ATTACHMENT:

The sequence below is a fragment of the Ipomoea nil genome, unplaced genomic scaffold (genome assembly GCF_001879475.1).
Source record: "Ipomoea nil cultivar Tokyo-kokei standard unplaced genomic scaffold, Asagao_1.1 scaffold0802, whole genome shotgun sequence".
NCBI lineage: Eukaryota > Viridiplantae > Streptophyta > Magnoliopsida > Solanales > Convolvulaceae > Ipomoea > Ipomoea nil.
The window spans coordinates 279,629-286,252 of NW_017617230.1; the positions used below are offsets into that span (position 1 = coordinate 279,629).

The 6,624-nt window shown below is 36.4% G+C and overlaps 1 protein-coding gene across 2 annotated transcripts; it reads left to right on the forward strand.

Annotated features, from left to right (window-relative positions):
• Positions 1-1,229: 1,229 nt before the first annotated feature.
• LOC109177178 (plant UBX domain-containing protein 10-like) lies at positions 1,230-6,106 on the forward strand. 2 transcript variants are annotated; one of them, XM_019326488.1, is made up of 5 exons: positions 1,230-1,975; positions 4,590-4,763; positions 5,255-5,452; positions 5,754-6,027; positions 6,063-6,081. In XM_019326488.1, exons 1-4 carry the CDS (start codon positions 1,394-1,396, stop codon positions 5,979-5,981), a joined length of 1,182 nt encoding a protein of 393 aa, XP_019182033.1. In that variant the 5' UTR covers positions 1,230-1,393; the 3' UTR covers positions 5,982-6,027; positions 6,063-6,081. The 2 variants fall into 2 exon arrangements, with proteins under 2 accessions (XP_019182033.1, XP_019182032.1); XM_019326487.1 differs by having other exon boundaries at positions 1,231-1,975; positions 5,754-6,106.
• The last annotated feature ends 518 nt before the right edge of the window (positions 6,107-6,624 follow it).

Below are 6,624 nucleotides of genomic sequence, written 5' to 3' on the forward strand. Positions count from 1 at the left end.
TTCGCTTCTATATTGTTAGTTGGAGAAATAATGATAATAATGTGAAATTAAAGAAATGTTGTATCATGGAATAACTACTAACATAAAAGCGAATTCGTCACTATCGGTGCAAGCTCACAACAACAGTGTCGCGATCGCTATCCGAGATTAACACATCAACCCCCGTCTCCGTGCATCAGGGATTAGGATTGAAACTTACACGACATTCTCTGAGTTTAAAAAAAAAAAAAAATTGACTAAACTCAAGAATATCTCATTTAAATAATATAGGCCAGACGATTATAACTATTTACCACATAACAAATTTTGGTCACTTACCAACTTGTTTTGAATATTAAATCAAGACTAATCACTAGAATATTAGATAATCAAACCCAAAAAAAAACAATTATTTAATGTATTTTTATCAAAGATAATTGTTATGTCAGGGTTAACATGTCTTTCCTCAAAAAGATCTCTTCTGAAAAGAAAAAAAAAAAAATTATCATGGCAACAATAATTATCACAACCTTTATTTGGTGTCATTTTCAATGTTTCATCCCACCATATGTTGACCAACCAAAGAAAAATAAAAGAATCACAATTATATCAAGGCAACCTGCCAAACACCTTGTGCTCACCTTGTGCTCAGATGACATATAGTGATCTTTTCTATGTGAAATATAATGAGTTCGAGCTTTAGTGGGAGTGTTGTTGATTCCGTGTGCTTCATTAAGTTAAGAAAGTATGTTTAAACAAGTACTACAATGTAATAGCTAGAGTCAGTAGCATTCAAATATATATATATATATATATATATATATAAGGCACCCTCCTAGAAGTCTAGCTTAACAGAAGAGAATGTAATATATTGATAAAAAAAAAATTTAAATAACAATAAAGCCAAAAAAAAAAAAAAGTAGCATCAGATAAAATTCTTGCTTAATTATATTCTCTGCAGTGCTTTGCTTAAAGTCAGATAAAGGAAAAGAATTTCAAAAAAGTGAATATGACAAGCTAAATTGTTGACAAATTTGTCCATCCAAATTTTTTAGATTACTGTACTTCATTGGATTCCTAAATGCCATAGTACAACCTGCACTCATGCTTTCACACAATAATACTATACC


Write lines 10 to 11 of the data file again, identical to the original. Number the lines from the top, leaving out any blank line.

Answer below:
Below are 6,624 nucleotides of genomic sequence, written 5' to 3' on the forward strand. Positions count from 1 at the left end.
TTCGCTTCTATATTGTTAGTTGGAGAAATAATGATAATAATGTGAAATTAAAGAAATGTTGTATCATGGAATAACTACTAACATAAAAGCGAATTCGTCACTATCGGTGCAAGCTCACAACAACAGTGTCGCGATCGCTATCCGAGATTAACACATCAACCCCCGTCTCCGTGCATCAGGGATTAGGATTGAAACTTACACGACATTCTCTGAGTTTAAAAAAAAAAAAAAATTGACTAAACTCAAGAATATCTCATTTAAATAATATAGGCCAGACGATTATAACTATTTACCACATAACAAATTTTGGTCACTTACCAACTTGTTTTGAATATTAAATCAAGACTAATCACTAGAATATTAGATAATCAAACCCAAAAAAAAACAATTATTTAATGTATTTTTATCAAAGATAATTGTTATGTCAGGGTTAACATGTCTTTCCTCAAAAAGATCTCTTCTGAAAAGAAAAAAAAAAAAATTATCATGGCAACAATAATTATCACAACCTTTATTTGGTGTCATTTTCAATGTTTCATCCCACCATATGTTGACCAACCAAAGAAAAATAAAAGAATCACAATTATATCAAGGCAACCTGCCAAACACCTTGTGCTCACCTTGTGCTCAGATGACATATAGTGATCTTTTCTATGTGAAATATAATGAGTTCGAGCTTTAGTGGGAGTGTTGTTGATTCCGTGTGCTTCATTAAGTTAAGAAAGTATGTTTAAACAAGTACTACAATGTAATAGCTAGAGTCAGTAGCATTCAAATATATATATATATATATATATATATATAAGGCACCCTCCTAGAAGTCTAGCTTAACAGAAGAGAATGTAATATATTGATAAAAAAAAAATTTAAATAACAATAAAGCCAAAAAAAAAAAAAAGTAGCATCAGATAAAATTCTTGCTTAATTATATTCTCTGCAGTGCTTTGCTTAAAGTCAGATAAAGGAAAAGAATTTCAAAAAAGTGAATATGACAAGCTAAATTGTTGACAAATTTGTCCATCCAAATTTTTTAGATTACTGTACTTCATTGGATTCCTAAATGCCATAGTACAACCTGCACTCATGCTTTCACACAATAATACTATACC